Wednesday, January 12, 2011

finding wagner in berlin

So as the rest of the world explodes over the madness that is the New York Times re-affirming all the bad stereotypes of classical music, I thought I would finally get around to posting some pictures that I took in October. I recently unsuccessfully concluded a fifteen week attempt to get internet hooked up in my apartment , finally caving and buying a mobile surf stick -- something I should have done months ago. Anyway, it will make blogging easier, especially since I won't have to sit next to terrifying crazy people at the library while Seated Ovating.

Strolling around any German city, it is impossible to ignore the overwhelming presence of classical music. Berlin is not Bayreuth, or Leipzig, or Weimar. Bach never lived here, Liszt never lived here, Wagner never lived here, Beethoven never lived here, Mozart never lived here. But that doesn't keep them from naming streets after Schubert, U-Bahn stops after Wagner, and parks after Mendelssohn (okay, he did live here). Exploring the massive Tiergarden last year, I stumbled upon a gigantic statue of Mr. Wagner himself, one of the most epic memorials I have ever witnessed, so big it was impossible to get a single good picture of the whole thing at once.

The statue was created by Gustav Eberlein from 1901 to 1903, a time during which Wagner's spirit loomed over the still-young imperial Germany. It was commissioned by Ludwig Leichner, an opera singer turned cosmetic entrepreneur (you can still buy his stuff!).

The best part of the statue, though, is that it's not just Wagner up there: we get his entire mythos. It's a fun little game to walk around the statue and see if you can name all his creations (well, not really his creations). I thought I did quite well, but I actually failed pretty miserably.
I was positive this was Wotan, what with him holding his hand over his eye. But Wikipedia says (the only source I could find on this) that it's actually Tannhäuser.
I initially thought this was Walther from Die Meistersinger, but it is actually Tannhäuser's Wolfram von Eschenbach.
Is it that crazy to think that this would be Act 3 Tristan and Isolde? I guess, because it's dead Siegfried and Brünnhilde. Nobody tell AC Douglas that young people can't properly identify Gesamtkunstwerk characters on sight.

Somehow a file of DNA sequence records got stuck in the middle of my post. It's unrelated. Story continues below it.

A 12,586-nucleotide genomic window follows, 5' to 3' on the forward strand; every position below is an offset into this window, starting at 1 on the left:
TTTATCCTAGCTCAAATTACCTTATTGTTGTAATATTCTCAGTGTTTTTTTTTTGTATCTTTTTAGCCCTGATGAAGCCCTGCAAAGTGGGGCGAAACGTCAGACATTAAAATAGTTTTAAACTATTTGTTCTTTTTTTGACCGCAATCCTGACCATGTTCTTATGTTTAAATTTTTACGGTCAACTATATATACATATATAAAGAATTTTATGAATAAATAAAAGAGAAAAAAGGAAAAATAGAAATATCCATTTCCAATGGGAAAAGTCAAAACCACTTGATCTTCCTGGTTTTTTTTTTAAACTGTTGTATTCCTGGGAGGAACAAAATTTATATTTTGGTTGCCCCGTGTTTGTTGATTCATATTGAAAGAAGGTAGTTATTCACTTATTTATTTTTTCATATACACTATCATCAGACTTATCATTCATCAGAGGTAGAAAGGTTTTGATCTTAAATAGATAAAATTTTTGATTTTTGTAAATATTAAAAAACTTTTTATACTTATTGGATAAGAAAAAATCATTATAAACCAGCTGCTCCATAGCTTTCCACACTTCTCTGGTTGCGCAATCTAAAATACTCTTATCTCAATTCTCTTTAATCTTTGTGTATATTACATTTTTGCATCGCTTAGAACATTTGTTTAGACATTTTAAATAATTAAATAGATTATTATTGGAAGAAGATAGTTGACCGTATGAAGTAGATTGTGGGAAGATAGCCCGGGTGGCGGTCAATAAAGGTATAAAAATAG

Finally, I got one right: Alberich stealing the Rheingold from a Rheinmaiden.

A stroll over to Museum Island and the Alte Nationalgalerie turns up some more Wagner.
Lorenz Gedon's 1883 Wagner bust.
Franz von Lenbach painted a few Wagner portraits, as well as one of Cosima.

Filled with all of Wagner's favorite candy shops.

Finally, Wagner's own subway station and Platz. The composer's final words, according to his wife Cosima, were, "When they build an U-Bahn station for me, make sure it looks like a cross between Tron and a dead bumblebee."


  1. Hello Will,

    For me, Wagner's real failing was an inability to edit, to cut down to the essential. It's self-indulgent. I mean, how many hours do you really need to explore a musical (or dramatic) idea? How much of a "distillation process" do composers undertake before they reach the point when "no more should be cut, and no more should be added"? Of course, there is no answer: it's all part of the subjective creative (and editorial) genius that drives each composer.

    But what makes a work of art great, in my book, is the ability to distill the wheat from the chaff. This requires a critical eye, indeed a 'self-critical' eye -- something Wagner lacked.

    Don't get me wrong. For me, Wagner delivers plenty of wheat, and there are moments here and there that are among the most beautiful ever written, but he also leaves in far too much chaff. If his ego had been less great, perhaps he wouldn't have been as prominent an artist, true. But he also might have been a greater one

  2. Hey, at least the subway used an appropriate Jugendstil text style.

    Cities all over the Germany and Austria have German(ic)-composer place names. Even little Innsbruck has a Richard-Wagner-Strasse, right next to Schumannstrasse.

    Also Goethe and Schiller, in virtually every town.